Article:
162. Brintonia Greene, Erythea. 3: 89. 1895.
[For Jeremiah Bernard Brinton, 1835–1894, of Philadelphia]
John C. Semple
Perennials, 40–150 cm (rhizomes creeping, short, stout) . Stems erect, simple, moderately to sparsely soft-villous. Leaves basal and cauline; alternate; petiolate; blades 1-nerved, broadly to narrowly ovate, cordate , margins serrate, faces short-strigose. Heads discoid, in open paniculiform arrays. Involucres narrowly campanulate, (4–6 ×) 5–8 mm. Phyllaries 14–22 in 2–3 series, squarrose , 1-nerved (nerves translucent and swollen basally; ± keeled proximally), broadly lanceolate, unequal, ± foliaceous, margins scarious, faces moderately villoso-strigose. Receptacles flat , weakly pitted (ridges irregular), epaleate . Disc florets 8–20, bisexual, fertile; corollas white or rose-purple-tinted, tubes longer than funnelform throats, lobes 5, spreading, lanceolate; style-branch appendages narrowly lanceolate (short-papillate). Cypselae mostly narrowly obconic to fusiform (not compressed), ribs 5–10, translucent, faces moderately appressed-strigose or glabrous; pappi persistent, of 35–50, ususally white, sometimes purplish (barb tips), barbellate bristles in 2 series (outer apically attenuate, slightly shorter and more numerous than inner, strongly clavate bristles). x = 9.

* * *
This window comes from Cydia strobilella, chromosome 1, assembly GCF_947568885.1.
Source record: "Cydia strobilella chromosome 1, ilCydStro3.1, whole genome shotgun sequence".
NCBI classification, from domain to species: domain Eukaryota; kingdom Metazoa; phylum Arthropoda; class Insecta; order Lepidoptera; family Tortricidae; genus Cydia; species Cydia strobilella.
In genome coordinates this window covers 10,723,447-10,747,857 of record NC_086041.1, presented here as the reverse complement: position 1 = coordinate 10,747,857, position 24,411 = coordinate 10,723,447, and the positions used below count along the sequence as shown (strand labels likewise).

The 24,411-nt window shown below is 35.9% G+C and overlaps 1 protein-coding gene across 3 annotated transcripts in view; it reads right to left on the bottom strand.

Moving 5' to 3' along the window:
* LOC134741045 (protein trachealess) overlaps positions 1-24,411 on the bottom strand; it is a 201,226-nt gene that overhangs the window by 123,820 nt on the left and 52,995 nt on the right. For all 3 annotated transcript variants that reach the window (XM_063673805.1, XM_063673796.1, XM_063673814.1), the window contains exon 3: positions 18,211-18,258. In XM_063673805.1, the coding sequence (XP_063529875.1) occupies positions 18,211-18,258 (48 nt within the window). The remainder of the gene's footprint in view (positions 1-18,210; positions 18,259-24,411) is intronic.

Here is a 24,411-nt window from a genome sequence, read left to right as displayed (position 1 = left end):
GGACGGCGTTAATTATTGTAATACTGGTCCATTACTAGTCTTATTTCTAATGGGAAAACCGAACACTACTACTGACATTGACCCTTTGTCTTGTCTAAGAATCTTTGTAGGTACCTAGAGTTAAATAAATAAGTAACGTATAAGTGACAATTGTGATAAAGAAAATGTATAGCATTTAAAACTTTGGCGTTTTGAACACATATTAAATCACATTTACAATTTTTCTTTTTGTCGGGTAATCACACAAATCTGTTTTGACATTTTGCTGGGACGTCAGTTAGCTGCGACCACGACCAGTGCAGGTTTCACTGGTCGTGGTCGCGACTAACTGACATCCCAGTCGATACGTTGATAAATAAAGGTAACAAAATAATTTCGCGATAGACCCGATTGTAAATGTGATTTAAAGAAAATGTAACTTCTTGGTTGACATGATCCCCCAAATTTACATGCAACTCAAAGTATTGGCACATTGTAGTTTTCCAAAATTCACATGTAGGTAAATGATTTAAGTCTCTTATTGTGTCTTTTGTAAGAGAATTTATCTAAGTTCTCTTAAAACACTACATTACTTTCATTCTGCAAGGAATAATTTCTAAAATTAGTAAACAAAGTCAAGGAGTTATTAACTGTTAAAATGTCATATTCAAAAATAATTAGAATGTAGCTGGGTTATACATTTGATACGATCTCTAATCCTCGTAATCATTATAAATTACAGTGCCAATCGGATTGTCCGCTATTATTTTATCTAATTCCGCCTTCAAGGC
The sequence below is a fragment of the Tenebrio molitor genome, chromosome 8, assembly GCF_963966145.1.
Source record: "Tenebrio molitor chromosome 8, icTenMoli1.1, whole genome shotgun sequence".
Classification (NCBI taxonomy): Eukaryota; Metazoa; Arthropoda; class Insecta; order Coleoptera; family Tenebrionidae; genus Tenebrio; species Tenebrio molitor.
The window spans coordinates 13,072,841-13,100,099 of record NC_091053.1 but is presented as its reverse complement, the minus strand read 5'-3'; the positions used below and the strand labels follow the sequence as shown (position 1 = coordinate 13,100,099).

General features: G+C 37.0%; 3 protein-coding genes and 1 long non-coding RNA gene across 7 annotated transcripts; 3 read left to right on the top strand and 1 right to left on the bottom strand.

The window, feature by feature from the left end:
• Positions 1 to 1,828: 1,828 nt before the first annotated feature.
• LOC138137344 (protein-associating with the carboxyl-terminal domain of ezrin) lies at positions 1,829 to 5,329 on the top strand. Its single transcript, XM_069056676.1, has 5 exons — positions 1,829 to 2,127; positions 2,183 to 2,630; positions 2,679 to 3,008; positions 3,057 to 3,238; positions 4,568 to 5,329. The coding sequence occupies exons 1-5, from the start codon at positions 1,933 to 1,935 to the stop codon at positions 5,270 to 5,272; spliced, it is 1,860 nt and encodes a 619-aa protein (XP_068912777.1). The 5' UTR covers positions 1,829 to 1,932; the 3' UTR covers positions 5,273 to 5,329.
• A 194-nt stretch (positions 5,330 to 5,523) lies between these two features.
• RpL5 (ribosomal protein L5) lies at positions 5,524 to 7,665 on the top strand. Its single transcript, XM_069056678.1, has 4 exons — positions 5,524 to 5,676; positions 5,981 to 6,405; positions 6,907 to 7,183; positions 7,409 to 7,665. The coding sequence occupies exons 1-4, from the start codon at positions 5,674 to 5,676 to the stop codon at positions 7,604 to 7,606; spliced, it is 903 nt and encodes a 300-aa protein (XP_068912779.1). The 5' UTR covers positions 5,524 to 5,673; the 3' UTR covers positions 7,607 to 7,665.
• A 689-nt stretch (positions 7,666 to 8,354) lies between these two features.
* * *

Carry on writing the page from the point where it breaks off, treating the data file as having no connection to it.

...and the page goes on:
Species 1: se United States.
The generic position of the monotypic Brintonia has been ambiguous since it was first described. The lack of ray florets left open to speculation what color they might have been before evolutionary reduction. Elliott presumably assumed that they were blue or white, and tentatively placed it in Aster. J. Torrey and A. Gray (1838–1843, vol. 2, p. 195) assumed that they had been yellow, and placed the species in Solidago. Greene emphasized differences in foliage, capitulescence, corolla, and pappus features, and created the monotypic Brintonia for the species. L. C. Anderson and J. B. Creech (1975) found no special anatomic features of the mesic plant. A. Cronquist (1980) accepted generic status for Brintonia. G. L. Nesom (1991d, 1993b) believed that it is closely related to S. bicolor in Solidago subsect. Albigula. It is more similar to S. sphacelata and S. auriculata in basal leaf and array features but is not more closely related to those than to S. bicolor. Cypsela, phyllary midnerve, and floret and pappus pigmentation features indicate a position outside Solidago, as do DNA data (J. B. Beck et al. 2004). The phylogenetic position of B. discoidea remains uncertain within Solidagininae.